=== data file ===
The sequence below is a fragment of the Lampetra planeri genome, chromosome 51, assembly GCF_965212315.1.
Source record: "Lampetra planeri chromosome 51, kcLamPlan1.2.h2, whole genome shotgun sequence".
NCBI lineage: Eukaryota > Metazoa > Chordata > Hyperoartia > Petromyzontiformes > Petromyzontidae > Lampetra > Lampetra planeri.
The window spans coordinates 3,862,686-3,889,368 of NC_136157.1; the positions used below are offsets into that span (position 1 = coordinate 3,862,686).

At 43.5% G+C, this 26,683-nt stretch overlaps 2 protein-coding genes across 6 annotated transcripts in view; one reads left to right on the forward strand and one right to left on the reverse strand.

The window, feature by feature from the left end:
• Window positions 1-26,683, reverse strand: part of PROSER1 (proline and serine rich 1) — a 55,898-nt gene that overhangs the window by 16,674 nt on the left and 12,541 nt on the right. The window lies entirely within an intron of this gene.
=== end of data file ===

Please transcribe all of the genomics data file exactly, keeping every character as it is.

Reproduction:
The sequence below is a fragment of the Lampetra planeri genome, chromosome 51, assembly GCF_965212315.1.
Source record: "Lampetra planeri chromosome 51, kcLamPlan1.2.h2, whole genome shotgun sequence".
NCBI lineage: Eukaryota > Metazoa > Chordata > Hyperoartia > Petromyzontiformes > Petromyzontidae > Lampetra > Lampetra planeri.
The window spans coordinates 3,862,686-3,889,368 of NC_136157.1; the positions used below are offsets into that span (position 1 = coordinate 3,862,686).

At 43.5% G+C, this 26,683-nt stretch overlaps 2 protein-coding genes across 6 annotated transcripts in view; one reads left to right on the forward strand and one right to left on the reverse strand.

The window, feature by feature from the left end:
• Window positions 1-26,683, reverse strand: part of PROSER1 (proline and serine rich 1) — a 55,898-nt gene that overhangs the window by 16,674 nt on the left and 12,541 nt on the right. The window lies entirely within an intron of this gene.